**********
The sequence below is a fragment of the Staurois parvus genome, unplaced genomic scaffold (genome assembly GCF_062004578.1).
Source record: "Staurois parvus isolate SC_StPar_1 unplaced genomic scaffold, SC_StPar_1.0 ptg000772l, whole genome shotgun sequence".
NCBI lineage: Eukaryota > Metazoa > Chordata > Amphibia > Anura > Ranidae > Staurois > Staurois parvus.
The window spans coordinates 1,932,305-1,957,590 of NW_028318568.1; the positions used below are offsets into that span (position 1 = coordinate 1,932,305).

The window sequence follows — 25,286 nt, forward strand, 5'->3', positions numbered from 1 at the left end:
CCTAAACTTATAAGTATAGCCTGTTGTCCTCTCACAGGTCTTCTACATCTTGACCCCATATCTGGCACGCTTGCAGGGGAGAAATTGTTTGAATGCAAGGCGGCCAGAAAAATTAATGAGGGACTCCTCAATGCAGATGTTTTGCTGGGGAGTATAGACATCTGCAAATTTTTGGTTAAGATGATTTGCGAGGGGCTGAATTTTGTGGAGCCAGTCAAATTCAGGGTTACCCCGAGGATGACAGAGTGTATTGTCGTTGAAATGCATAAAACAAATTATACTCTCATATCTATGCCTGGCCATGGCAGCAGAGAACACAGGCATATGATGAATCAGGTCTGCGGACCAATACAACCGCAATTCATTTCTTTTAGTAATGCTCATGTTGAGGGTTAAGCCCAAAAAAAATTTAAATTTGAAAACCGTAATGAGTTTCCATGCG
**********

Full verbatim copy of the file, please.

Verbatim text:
The sequence below is a fragment of the Staurois parvus genome, unplaced genomic scaffold (genome assembly GCF_062004578.1).
Source record: "Staurois parvus isolate SC_StPar_1 unplaced genomic scaffold, SC_StPar_1.0 ptg000772l, whole genome shotgun sequence".
NCBI lineage: Eukaryota > Metazoa > Chordata > Amphibia > Anura > Ranidae > Staurois > Staurois parvus.
The window spans coordinates 1,932,305-1,957,590 of NW_028318568.1; the positions used below are offsets into that span (position 1 = coordinate 1,932,305).

The window sequence follows — 25,286 nt, forward strand, 5'->3', positions numbered from 1 at the left end:
CCTAAACTTATAAGTATAGCCTGTTGTCCTCTCACAGGTCTTCTACATCTTGACCCCATATCTGGCACGCTTGCAGGGGAGAAATTGTTTGAATGCAAGGCGGCCAGAAAAATTAATGAGGGACTCCTCAATGCAGATGTTTTGCTGGGGAGTATAGACATCTGCAAATTTTTGGTTAAGATGATTTGCGAGGGGCTGAATTTTGTGGAGCCAGTCAAATTCAGGGTTACCCCGAGGATGACAGAGTGTATTGTCGTTGAAATGCATAAAACAAATTATACTCTCATATCTATGCCTGGCCATGGCAGCAGAGAACACAGGCATATGATGAATCAGGTCTGCGGACCAATACAACCGCAATTCATTTCTTTTAGTAATGCTCATGTTGAGGGTTAAGCCCAAAAAAAATTTAAATTTGAAAACCGTAATGAGTTTCCATGCG